Runja von Ron writes about depression

literature

Runja von Ron writes about depression


Ronja von Rönne as praise for the Alte Oper at the 29th screening of the Hessian Film and Cinema Awards.

Photo: dpa

Depressive disorders are among the most common illnesses. However, the topic is still often taboo. A number of authors would like to change that – Ronja von Rönne among them.

BERLIN (AP) – When writer Runja von Ron checked herself in at a psychiatric clinic some time ago, she posted it on Instagram. Depression shouldn’t be a taboo, she says — and she’s not alone.

Awareness of mental health has been growing for some time, especially on social media. But not only there. A number of books on this topic have also been recently published. Now Runja von Ron has written about it too – her novel “Ende insicht” will be published on Wednesday.

tragic story

Many recent publications on depression or anxiety disorders are autobiographical and non-fiction. Think influencers Kathy Hummels, Fabian Nessl or Kurt Krumer, who will be publishing a book about it in March. But Runja von Ron’s novel is fictional. “I didn’t write this book – even if it was about depression – because of depression, but despite being depressed,” the 29-year-old who lives in Berlin recently told NDR. “.



An End in Sight is a tragic comedy about two women who want to end their lives. Who happened to meet each other and realize that somehow there is still a lot of life in them (but this does not mean that everything in this story is going well).

The 69-year-old was a famous pop singer who was making her way to Switzerland to seek euthanasia. On the highway, someone fell on the hood of the car – 15-year-old Julie, who tried to throw herself off a bridge but is now slightly injured. Hila takes Jolie with her, and begins an unplanned road trip.

Laconic narrative tone

Ronja von Rönne’s book is entertaining, often reads like a screenplay and could be a perfect fit for school reading. Stylistically, she might have been too clever at one point or another, but the succinct narrative tone is certainly helpful for the difficult subject.

For example, the narrator writes about anxiety disorders: “Since one’s species did not pay attention during evolution for a moment, it did not inadvertently evolve into a highly gifted ape, but into an insecure human being: a somewhat bald mammal, which, unlike Ancestors, he was really bad at climbing, but he was very good at being afraid of everything, even things that didn’t exist yet and might never happen.”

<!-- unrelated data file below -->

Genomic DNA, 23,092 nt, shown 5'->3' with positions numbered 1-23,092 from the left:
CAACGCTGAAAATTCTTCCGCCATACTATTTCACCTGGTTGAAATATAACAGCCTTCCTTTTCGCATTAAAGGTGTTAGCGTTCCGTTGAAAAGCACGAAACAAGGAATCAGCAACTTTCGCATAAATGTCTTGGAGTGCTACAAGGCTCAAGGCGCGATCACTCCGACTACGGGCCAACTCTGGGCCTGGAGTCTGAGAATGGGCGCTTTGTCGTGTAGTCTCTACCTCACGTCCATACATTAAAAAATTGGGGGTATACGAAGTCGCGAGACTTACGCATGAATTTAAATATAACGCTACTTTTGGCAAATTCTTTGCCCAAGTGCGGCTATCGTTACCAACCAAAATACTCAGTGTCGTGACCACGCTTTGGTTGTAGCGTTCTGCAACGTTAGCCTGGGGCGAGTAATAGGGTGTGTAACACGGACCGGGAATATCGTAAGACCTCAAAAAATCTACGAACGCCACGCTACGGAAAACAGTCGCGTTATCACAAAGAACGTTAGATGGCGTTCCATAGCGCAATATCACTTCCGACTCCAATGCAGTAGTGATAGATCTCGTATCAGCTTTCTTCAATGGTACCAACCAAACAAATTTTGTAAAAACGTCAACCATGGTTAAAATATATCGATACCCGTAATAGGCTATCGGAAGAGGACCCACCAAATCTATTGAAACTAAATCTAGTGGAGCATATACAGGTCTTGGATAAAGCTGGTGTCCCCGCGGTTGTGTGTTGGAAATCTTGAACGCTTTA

Rönne has been trained to get to the heart of things (as author, journalist, and curator). For example in “Zeit” that you write about regularly. She recently advocated in the weekly that depression not be romanticized as a technical prerequisite.

Time and time again you deal with illness in public. She wrote of her feelings in Zeit: “I’m lying in bed because everything else is impossible, the room is dark. There’s no TV, I don’t read a book. I’m staring at the ceiling and my main occupation is hoping it will eventually stop.”

It’s still a taboo topic

The Federal Ministry of Health reports that “depressive disorders are among the most common and most underestimated in severity”. It is estimated that 16 to 20 out of every 100 people will experience depression or chronic depressive mood at least once in their life.

However, we are not talking about mental illness naturally as we are talking about physical ailments. Most people will find it easier to call their employer sick because of the flu than because of depression.

Authors such as Ronja von Rönne contribute to the fact that this could change. At least for the younger generation, psychiatrist and psychotherapist Hendrik Schmidt, who advises children, adolescents and young psychologically on the Krisenchat.de project, is confident of this.

In an NDR talk titled “Deep und Klar” she said: “I think it’s actually the case that you see a more open approach in the younger generation now, with the subject in general, and anyway this stigma and stereotypes (…) are broken.”

Ronja von Rönne: The End in Sight, dtv literature, 256 pages, ISBN 978-3-423-28291-8

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